BBC News Article on T.D.O.’s win at Estepona

Scots film scoops horror honours

Kris & Kerry at Estepona

Kerry-Anne Mullaney and Kris Bird picked up awards at the festival

A film shot on location in the south of Scotland has taken two awards at a movie festival in Spain.

The Dead Outside won best film and Kerry-Anne Mullaney took best director at the 10th Estepona International Horror and Fantasy Film Festival.

It was filmed in Auldgirth near Dumfries and beat off competition from some bigger budget rivals.

Ms Mullaney currently has two more feature films in the pipeline which she also hopes to shoot in the region.

She said she was delighted to have received the recognition for her work.
“I was so thrilled to receive best director. I never expected to receive best film too,” she said.

“People came up afterwards and told me how much they loved the film and its foreboding atmosphere.”

Ms Mullaney runs film company Mothcatcher along with producer Kris Bird.
They recently moved to the village of New Abbey in Dumfries and Galloway, from a base in Edinburgh.

Mr Bird said the festival awards were a “major achievement” which would hopefully help to secure the support necessary to start filming another feature film later this year.

T.D.O. Mention on Film Stalker

Scottish cinema is not all kilts and drugs, and you’ll find that outside of Scottish Screen films actually get made that aren’t cliched, appeal to the current film audiences, and are really good. One Day Removals. for example, or a horror film I saw at the Edinburgh International Film Festival this year, the excellent The Dead Outside.

There’s more great news for the film as it just won the Best Film and Best Director for Kerry-Anne Mullaney at the Estepona International Horror and Fantasy Film Festival.

These awards add to the Special Jury Mention at Festival Internazionale della Fantascienza di Trieste last year and the Best New Work, Director, Producer, and Writer at the BAFTA Scotland New Talent Awards this year. The story comes through the BBC.

Frankly I don’t know why this film isn’t getting more publicity, and I hope I can help a little in that area, because it is so damned good and rather clever.

It was filmed in just fifteen days in Dumfries and Galloway and takes a huge, worldwide event and looks at the effect on a couple of isolated people.

While it’s deemed a zombie film, it’s really a psychological horror that takes some clever views of the lead characters, how they are affected by the events and how they interact with each other.

I really enjoyed the film when I saw it and, liked One Day Removals, was surprised by how good the film was. This is small scale Scottish cinema, unaided by the people who should really be helping Scotland grow their cinema base but is too interested in the big, headline grabbing names and projects.

I’d recommend keeping an eye out for The Dead Outside and for anything that this Scottish production team come up with next. I have high hopes for their next film, and the producer tells me that we’ll be hearing more when it develops.

As for now a well done to the team and the film, and a reminder to you all to try and get your eyes on this film. Here’s the official site to help out.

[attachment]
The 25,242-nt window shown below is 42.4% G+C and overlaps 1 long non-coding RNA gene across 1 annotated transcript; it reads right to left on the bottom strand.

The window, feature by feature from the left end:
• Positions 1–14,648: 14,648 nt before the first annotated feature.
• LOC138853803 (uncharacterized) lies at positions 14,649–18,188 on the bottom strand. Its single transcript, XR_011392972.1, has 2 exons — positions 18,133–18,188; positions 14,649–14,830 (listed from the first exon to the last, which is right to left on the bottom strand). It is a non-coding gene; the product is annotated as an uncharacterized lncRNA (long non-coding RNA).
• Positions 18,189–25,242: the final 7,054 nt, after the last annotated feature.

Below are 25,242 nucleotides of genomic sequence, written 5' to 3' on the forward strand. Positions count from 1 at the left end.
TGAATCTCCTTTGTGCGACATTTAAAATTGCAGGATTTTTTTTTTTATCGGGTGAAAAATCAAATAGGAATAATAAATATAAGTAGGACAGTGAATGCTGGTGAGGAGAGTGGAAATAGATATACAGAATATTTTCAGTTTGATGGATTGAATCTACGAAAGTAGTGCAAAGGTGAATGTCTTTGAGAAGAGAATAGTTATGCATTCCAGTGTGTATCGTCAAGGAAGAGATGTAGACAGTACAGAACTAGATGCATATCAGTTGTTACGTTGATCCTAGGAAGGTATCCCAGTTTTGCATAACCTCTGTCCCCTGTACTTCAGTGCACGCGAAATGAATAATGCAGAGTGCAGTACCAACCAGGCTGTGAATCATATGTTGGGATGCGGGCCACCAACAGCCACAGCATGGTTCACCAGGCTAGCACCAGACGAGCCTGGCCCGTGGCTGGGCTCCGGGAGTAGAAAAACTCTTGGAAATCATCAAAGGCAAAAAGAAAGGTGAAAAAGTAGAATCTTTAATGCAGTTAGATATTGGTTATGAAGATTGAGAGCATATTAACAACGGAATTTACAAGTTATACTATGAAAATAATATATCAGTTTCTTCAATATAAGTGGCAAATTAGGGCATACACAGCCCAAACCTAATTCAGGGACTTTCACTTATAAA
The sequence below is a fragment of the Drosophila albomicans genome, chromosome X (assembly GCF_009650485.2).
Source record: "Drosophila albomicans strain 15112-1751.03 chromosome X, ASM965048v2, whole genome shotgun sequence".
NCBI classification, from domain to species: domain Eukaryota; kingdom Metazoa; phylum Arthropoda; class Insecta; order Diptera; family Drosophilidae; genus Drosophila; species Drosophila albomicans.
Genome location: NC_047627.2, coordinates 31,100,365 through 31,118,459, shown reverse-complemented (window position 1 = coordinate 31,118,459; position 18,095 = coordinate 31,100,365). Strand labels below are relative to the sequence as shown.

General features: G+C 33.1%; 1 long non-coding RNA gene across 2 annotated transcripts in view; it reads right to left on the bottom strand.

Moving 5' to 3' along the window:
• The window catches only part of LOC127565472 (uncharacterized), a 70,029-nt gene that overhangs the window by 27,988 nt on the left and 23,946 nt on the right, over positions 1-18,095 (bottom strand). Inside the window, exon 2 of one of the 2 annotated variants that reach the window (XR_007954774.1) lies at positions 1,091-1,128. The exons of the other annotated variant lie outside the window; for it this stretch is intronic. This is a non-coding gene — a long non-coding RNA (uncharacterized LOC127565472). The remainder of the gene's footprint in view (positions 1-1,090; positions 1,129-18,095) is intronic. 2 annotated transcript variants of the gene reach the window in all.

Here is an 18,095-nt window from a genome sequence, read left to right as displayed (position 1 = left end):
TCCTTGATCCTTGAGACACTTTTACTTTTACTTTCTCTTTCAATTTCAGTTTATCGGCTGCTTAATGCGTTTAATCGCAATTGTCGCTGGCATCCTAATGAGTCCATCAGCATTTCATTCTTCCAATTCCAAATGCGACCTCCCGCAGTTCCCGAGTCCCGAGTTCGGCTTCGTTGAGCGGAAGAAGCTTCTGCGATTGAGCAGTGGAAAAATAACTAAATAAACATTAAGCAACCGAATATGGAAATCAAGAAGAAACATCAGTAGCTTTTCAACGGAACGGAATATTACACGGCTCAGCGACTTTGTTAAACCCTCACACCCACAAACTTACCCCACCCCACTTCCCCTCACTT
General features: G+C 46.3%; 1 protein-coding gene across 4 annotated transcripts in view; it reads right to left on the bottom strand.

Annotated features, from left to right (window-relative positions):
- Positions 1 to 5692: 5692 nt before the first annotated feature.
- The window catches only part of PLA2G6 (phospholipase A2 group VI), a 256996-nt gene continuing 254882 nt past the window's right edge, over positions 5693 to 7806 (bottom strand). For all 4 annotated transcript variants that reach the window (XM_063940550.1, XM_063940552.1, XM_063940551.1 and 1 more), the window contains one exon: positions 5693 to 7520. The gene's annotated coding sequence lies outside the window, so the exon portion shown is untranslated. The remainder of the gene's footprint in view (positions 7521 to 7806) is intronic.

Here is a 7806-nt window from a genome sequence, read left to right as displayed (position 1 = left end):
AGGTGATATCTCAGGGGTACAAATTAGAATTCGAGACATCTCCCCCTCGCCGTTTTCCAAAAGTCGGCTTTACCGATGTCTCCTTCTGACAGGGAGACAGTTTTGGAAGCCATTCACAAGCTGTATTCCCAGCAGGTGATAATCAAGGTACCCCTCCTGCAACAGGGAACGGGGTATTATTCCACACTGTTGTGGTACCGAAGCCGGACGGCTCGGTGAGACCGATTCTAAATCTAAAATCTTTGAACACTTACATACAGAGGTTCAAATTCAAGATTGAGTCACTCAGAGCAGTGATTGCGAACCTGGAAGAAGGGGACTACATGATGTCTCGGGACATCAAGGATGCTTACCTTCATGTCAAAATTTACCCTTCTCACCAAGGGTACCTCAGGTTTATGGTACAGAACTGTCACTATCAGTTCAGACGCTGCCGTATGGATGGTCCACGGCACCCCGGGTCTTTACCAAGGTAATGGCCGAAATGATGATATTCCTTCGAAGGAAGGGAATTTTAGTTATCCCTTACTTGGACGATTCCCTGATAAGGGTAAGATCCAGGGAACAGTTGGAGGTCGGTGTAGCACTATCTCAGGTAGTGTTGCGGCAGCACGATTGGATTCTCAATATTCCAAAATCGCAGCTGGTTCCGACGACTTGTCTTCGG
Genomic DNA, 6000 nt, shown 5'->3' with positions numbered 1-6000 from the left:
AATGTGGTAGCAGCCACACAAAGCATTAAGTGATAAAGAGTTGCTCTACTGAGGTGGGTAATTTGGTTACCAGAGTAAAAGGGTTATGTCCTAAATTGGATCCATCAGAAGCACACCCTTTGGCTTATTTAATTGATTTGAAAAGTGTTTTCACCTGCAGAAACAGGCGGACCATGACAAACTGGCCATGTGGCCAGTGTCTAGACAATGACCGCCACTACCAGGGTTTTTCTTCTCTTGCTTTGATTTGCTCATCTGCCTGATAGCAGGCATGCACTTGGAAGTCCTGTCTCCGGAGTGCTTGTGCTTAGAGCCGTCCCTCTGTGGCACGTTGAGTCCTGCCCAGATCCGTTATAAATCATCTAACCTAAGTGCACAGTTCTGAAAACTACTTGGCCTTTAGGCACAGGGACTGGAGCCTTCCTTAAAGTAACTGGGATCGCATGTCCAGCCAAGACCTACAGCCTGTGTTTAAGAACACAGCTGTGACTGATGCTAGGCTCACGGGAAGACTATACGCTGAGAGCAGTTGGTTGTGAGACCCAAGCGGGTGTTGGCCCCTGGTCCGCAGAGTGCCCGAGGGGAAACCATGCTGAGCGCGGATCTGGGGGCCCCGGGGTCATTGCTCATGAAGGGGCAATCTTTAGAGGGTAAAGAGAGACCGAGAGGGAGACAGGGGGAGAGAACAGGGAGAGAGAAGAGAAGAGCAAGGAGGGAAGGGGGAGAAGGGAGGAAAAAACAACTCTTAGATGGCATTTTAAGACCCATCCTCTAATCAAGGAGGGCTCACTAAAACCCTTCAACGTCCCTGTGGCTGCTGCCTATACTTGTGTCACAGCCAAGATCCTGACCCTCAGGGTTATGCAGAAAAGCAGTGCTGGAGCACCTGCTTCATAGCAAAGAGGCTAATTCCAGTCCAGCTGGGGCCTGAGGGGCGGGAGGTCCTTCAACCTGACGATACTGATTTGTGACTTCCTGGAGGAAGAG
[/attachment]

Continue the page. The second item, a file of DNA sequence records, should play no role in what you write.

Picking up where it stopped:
T.D.O. Review, Zombie Command

The Dead Outside is the first feature film from Kerry Anne Mullaney and Kris R. Bird’s Mothcatcher Films and features debut performances from Alton Milne (Daniel) and the then 16 year old Sandra Louise Douglas (April).

Set in the Highlands of Scotland (although filmed in the Borders) Mullaney and Bird tell an intimate tale of two survivors of a neurological disease which has effected all of Britain (and possibly the rest of the world). As the story progresses we’re introduced to Sharon Osdin as Kate, who threatens to break the strained relationship these two survivors have formed. With a closed off April refusing to reveal exactly her story it soon becomes clear that there’s much more to her existence than is first apparent.

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T.D.O. Review, Mathew F Riley

Another twist on the zombie genre – a neurological pandemic has swept the United Kingdom, but those with the infection don’t die immediately, becoming increasingly incoherent, unstable and violent. The infection mutated, went airborne and the government’s so-called vaccine only slowed down the symptoms. The result: the infectious period was extended and the disease spread unnoticed and the virus wiped out most of the misinformed population. Six months later, and the landscape is littered with wandering psychopaths and scavenging survivors.

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El Festival de Estepona premia a ‘The dead outside’ como mejor película

La décima edición del festival se desarrolló entre el 7 y el 12 de septiembre. La gran triunfadora de la muestra fue la cinta escocesa ‘The dead outside’, que obtuvo el premio a la mejor película y a la mejor dirección para Kerry Anne Mullaney.

La X Semana Internacional de Cine Fantástico y de Terror de Estepona ha sido patrocinada por la Diputación de Málaga y el Ayuntamiento de la localidad. Las publicaciones presentadas dentro del evento han tenido como tema central la mujer en el cine fantástico y la figura de los muertos vivientes, caso del escritor Ángel Gómez Rivero, que presentó su obra ‘Cine zombi’, que en palabras del autor ‘es el recorrido más exhaustivo editado en nuestro país sobre el cine protagonizado por muertos vivientes’.

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